Okay - so the grammar in the statement needs shoring up, but the ideas aren't quite there, so that's what I'm going to go with first. First - give examples of how your mother faced problems with finances, how that affected you, and how you overcame it. This part of the introduction is too vague. I can't picture you at all.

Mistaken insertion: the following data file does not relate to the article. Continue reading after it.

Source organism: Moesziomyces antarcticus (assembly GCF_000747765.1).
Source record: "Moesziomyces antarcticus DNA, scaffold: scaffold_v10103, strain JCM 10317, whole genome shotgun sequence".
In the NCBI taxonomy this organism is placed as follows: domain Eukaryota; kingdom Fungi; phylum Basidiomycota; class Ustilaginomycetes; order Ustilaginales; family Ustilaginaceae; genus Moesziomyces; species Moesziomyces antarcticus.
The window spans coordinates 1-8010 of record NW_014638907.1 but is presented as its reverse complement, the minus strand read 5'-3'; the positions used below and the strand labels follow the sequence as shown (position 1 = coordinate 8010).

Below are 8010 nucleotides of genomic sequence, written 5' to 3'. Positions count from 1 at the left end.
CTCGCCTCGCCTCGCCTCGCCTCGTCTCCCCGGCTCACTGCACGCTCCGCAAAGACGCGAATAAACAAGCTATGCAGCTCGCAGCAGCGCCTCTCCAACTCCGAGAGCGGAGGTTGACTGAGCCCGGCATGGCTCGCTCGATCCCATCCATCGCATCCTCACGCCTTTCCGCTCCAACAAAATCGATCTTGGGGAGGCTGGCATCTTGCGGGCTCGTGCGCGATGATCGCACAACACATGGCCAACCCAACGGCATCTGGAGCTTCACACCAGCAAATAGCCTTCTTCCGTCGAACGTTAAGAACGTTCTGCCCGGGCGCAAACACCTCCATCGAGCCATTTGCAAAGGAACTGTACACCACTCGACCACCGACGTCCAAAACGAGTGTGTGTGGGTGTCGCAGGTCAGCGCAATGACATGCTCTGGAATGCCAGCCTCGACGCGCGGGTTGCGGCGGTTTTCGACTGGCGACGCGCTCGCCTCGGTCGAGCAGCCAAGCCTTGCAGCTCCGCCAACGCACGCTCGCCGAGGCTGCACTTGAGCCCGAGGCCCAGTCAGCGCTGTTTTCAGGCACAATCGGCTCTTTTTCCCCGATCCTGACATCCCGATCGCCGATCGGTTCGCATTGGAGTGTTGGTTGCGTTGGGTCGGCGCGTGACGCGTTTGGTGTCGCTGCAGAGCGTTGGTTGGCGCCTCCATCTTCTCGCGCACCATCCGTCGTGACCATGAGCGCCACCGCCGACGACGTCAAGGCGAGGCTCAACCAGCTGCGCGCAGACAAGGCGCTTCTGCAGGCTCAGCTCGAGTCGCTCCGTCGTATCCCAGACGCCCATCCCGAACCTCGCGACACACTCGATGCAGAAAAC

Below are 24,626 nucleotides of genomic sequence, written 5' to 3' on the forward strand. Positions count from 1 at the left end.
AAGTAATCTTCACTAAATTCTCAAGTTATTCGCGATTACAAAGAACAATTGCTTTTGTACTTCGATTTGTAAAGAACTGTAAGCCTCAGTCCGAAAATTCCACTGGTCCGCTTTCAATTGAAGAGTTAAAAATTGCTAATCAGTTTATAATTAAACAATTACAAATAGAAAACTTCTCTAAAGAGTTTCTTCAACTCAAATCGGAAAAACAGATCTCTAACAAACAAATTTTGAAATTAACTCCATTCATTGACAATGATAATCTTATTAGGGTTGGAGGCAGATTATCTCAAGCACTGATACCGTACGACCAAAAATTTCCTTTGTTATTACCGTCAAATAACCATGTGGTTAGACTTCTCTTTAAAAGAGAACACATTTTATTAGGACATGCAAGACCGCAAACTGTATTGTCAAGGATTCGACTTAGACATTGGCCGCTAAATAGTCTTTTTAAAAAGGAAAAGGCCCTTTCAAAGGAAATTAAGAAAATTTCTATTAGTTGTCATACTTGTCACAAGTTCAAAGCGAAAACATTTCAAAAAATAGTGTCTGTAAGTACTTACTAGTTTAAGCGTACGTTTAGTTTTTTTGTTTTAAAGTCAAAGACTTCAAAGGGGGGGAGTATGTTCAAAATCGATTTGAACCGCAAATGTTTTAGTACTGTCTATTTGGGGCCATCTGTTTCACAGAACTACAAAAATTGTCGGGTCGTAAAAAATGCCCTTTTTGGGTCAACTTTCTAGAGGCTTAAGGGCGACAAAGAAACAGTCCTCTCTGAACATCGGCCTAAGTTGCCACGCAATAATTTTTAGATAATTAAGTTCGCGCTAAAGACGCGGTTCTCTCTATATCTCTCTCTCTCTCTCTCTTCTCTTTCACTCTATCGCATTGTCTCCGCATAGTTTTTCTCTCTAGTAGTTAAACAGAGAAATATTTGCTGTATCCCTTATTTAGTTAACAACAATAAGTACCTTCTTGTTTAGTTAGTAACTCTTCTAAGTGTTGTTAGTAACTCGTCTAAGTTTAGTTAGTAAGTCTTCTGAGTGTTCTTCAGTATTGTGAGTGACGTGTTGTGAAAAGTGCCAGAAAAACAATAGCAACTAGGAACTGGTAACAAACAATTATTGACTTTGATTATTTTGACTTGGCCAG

I was raised in Harrisburg, a fairly small rural town down in the southeastern corner of Illinois. My experiences throughout my upbringing have made me into the man and student I have become today. I was raised in an unstable household; my family was constantly moving and facing financial difficulties. My mother was a single mom trying to raise three kids and hold down a job, sometimes two or three. With my mother gone so much for work and me being the only male in the household my sisters looked up to me which is odd considering I’m their little brother. I felt the obligation from a very early age to be the “man of the house” for both my mom and my two sisters. Through this mind set I was able to develop a work ethic stronger than most young men you will meet today. I took on most of the chores around the house and when I reached the age to start working I did so immediately. I would take any job I could find to help support my mom and sisters. I have helped build homes, laid concrete foundations, installed plumbing, pushed shopping carts and through it all remained in school. I became the first member of my family to graduate with a high school diploma and I strongly believe this is because of my failure to accept anything less than what I have worked for. At the time my high school graduation was not the completion of my first step towards a higher education but instead to me it was a dream come true. To think that now I sit here months away from being the first in my family to graduate college is a reality I have yet to accept.